Hey Chuck and Sandra,

How are you guys?  I have been so wrapped around the axle with factory boats and motors that I have not had any time to "play"in months!  I am STILL trying to make that Buffalo River trip.  Could just rent a canoe - but it would be way more fun in a new wooden boat!

This Hawbuck EXP is based on all my "experiences" and freely barrows from many boats with good qualities.  At its heart is a 14" narrow river jon boat - I think you can spot all the other boats in there!  The bottom is 24" which is too tippy for a landlubber like me so I added two more full length panels that angle up 3" - I think they are chines but I call them training wheels!  Anyway the effect will be increase stability until the boat reaches three inch draft - I have no idea how much weight that is - not my thing!

This is number one - the prototype to test the concept.  Also it is the first boat I built upright - interesting technique.  I just blocked up the bottom the shape I wanted and cut each panel to fit that - doubt it is symmetrical and it really is not important to me!  I will take some photos and write some stuff on the launch and testing and if worthy (who am I kidding, this is that most worthy boat I have ever built!) will document building the second one.  It still has a few pounds to go but right now it weighs right at 50 lbs.  This will be the my first boat I do not encase in epoxy - will only do the seams and then paint with off the shelf paint.

Here are some numbers - if anyone wants to draw it up they are welcome - this concept and design should prove very popular!  I would be interested a set of the plans!  Length 14'.  Beam 36".  Bottom 24" curved inward to 14" at the transoms, 4' flat bottom in the middle then 1-1/2" rocker, rising up to 8" (rise starts 24" from transom).  Chines (?) 6" angled up 3" taper to 0 inches at the bow.  Sides are 10" tall and angle in to  24" wide at the gunnels.  Transom is 3/4" plywood with another 3/4" layer with a handle cut out.  Coming will a small deck on each end, canoe style seats, a center thwart, paddle and rod holders.  There will also be three strakes on the bottom for beaching and to give you something to walk on because you will be able to stand in this boat.  Oh, I intend to use a double paddle - will carry a canoe paddle tucked under the side for fishing but primary will be a double.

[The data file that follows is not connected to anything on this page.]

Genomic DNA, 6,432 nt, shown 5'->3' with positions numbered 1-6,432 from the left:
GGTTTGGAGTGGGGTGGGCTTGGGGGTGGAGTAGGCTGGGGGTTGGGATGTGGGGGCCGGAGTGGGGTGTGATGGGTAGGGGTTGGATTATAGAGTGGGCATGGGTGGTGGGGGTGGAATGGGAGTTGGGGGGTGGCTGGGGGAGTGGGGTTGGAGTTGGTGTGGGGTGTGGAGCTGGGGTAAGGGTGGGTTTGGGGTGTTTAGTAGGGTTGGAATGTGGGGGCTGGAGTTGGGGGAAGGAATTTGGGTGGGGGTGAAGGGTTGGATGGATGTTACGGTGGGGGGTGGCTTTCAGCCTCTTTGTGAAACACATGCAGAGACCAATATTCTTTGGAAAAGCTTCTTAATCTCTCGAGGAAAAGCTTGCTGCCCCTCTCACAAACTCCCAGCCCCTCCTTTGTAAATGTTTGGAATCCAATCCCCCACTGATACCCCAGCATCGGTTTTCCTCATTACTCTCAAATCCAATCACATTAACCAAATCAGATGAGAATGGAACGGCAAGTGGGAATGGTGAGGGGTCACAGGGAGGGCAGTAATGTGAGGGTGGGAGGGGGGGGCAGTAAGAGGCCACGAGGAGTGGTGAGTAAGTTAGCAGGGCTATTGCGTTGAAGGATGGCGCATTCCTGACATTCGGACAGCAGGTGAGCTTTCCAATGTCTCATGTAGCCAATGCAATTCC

Larry Pullon

Zen of Boatbuilding

This guy totally understands the zen of boat building.  Every boat is a compromise and always consult your mate on their needs and incorporate these into the build.  Happy boating

Submitted by Paul McLellan

Great Lakes Boat Building School

We are proud to have David Nichols as our guest instructor for our summer Visiting Boat Builder Series here at the Great Lakes Boat Building School. An experienced teacher, David has been designing and building boats for over fifteen years, and when he isn’t building or designing boats for other people you’ll find him using the boats he’s designed and built for himself. A graduate of the University of Texas at Austin, he has written for a number of boat building magazines like Wooden Boat and Boatbuilder. David has also written and produced several boat building videos and is the author of two books, A Working Guide to Small Boat Sails and Lapstrake Canoes. For more information on David please visit

Click HERE or the image below for a printable brochure with a complete schedule.